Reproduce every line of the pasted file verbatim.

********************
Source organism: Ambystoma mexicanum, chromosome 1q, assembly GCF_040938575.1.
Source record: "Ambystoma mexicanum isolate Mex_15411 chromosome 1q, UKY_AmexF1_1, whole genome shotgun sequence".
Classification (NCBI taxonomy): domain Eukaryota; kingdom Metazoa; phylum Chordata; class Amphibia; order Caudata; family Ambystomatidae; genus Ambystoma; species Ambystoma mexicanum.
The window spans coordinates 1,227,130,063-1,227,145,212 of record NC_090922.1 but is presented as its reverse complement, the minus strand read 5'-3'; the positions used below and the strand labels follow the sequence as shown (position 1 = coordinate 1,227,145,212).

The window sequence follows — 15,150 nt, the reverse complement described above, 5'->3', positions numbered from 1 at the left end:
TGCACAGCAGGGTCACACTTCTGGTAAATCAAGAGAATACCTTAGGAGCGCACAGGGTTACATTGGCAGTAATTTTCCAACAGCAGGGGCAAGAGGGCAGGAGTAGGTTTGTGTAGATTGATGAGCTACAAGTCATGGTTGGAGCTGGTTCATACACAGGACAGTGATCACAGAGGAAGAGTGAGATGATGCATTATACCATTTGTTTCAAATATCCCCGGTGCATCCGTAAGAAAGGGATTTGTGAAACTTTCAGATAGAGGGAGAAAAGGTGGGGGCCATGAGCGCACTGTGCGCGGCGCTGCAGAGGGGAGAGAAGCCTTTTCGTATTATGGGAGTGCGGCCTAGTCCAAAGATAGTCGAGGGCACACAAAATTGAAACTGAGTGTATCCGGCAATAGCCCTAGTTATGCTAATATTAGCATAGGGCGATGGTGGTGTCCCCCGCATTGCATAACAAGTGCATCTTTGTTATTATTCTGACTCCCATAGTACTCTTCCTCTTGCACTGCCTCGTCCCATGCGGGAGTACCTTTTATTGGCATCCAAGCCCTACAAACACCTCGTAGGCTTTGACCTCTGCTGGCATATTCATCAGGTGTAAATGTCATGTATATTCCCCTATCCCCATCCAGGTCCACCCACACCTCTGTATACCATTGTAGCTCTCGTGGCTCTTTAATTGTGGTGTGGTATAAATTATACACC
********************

Source organism: Ambystoma mexicanum, chromosome 1q, assembly GCF_040938575.1.
Source record: "Ambystoma mexicanum isolate Mex_15411 chromosome 1q, UKY_AmexF1_1, whole genome shotgun sequence".
Classification (NCBI taxonomy): domain Eukaryota; kingdom Metazoa; phylum Chordata; class Amphibia; order Caudata; family Ambystomatidae; genus Ambystoma; species Ambystoma mexicanum.
The window spans coordinates 1,227,130,063-1,227,145,212 of record NC_090922.1 but is presented as its reverse complement, the minus strand read 5'-3'; the positions used below and the strand labels follow the sequence as shown (position 1 = coordinate 1,227,145,212).

The window sequence follows — 15,150 nt, the reverse complement described above, 5'->3', positions numbered from 1 at the left end:
TGCACAGCAGGGTCACACTTCTGGTAAATCAAGAGAATACCTTAGGAGCGCACAGGGTTACATTGGCAGTAATTTTCCAACAGCAGGGGCAAGAGGGCAGGAGTAGGTTTGTGTAGATTGATGAGCTACAAGTCATGGTTGGAGCTGGTTCATACACAGGACAGTGATCACAGAGGAAGAGTGAGATGATGCATTATACCATTTGTTTCAAATATCCCCGGTGCATCCGTAAGAAAGGGATTTGTGAAACTTTCAGATAGAGGGAGAAAAGGTGGGGGCCATGAGCGCACTGTGCGCGGCGCTGCAGAGGGGAGAGAAGCCTTTTCGTATTATGGGAGTGCGGCCTAGTCCAAAGATAGTCGAGGGCACACAAAATTGAAACTGAGTGTATCCGGCAATAGCCCTAGTTATGCTAATATTAGCATAGGGCGATGGTGGTGTCCCCCGCATTGCATAACAAGTGCATCTTTGTTATTATTCTGACTCCCATAGTACTCTTCCTCTTGCACTGCCTCGTCCCATGCGGGAGTACCTTTTATTGGCATCCAAGCCCTACAAACACCTCGTAGGCTTTGACCTCTGCTGGCATATTCATCAGGTGTAAATGTCATGTATATTCCCCTATCCCCATCCAGGTCCACCCACACCTCTGTATACCATTGTAGCTCTCGTGGCTCTTTAATTGTGGTGTGGTATAAATTATACACC